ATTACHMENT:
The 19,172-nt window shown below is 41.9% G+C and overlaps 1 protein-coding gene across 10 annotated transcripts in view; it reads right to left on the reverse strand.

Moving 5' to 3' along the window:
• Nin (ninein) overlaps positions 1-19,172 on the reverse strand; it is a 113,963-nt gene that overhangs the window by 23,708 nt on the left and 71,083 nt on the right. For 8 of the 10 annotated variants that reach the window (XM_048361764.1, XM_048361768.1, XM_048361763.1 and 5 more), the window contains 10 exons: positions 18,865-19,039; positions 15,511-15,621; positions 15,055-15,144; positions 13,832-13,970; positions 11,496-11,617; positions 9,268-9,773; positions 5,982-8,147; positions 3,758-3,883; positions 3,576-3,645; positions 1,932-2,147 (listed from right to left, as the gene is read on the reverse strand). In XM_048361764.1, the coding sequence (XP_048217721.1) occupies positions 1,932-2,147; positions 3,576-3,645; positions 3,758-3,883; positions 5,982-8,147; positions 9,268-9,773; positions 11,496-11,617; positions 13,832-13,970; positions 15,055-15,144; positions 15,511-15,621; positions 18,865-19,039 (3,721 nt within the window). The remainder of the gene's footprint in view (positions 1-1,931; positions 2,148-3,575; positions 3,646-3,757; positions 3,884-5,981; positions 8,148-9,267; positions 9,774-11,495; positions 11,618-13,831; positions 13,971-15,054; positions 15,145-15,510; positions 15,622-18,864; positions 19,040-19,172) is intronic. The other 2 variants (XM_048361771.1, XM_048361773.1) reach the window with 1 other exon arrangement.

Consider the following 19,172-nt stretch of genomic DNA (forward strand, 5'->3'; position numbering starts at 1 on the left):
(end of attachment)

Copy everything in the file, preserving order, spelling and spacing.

The 19,172-nt window shown below is 41.9% G+C and overlaps 1 protein-coding gene across 10 annotated transcripts in view; it reads right to left on the reverse strand.

Moving 5' to 3' along the window:
• Nin (ninein) overlaps positions 1-19,172 on the reverse strand; it is a 113,963-nt gene that overhangs the window by 23,708 nt on the left and 71,083 nt on the right. For 8 of the 10 annotated variants that reach the window (XM_048361764.1, XM_048361768.1, XM_048361763.1 and 5 more), the window contains 10 exons: positions 18,865-19,039; positions 15,511-15,621; positions 15,055-15,144; positions 13,832-13,970; positions 11,496-11,617; positions 9,268-9,773; positions 5,982-8,147; positions 3,758-3,883; positions 3,576-3,645; positions 1,932-2,147 (listed from right to left, as the gene is read on the reverse strand). In XM_048361764.1, the coding sequence (XP_048217721.1) occupies positions 1,932-2,147; positions 3,576-3,645; positions 3,758-3,883; positions 5,982-8,147; positions 9,268-9,773; positions 11,496-11,617; positions 13,832-13,970; positions 15,055-15,144; positions 15,511-15,621; positions 18,865-19,039 (3,721 nt within the window). The remainder of the gene's footprint in view (positions 1-1,931; positions 2,148-3,575; positions 3,646-3,757; positions 3,884-5,981; positions 8,148-9,267; positions 9,774-11,495; positions 11,618-13,831; positions 13,971-15,054; positions 15,145-15,510; positions 15,622-18,864; positions 19,040-19,172) is intronic. The other 2 variants (XM_048361771.1, XM_048361773.1) reach the window with 1 other exon arrangement.

Consider the following 19,172-nt stretch of genomic DNA (forward strand, 5'->3'; position numbering starts at 1 on the left):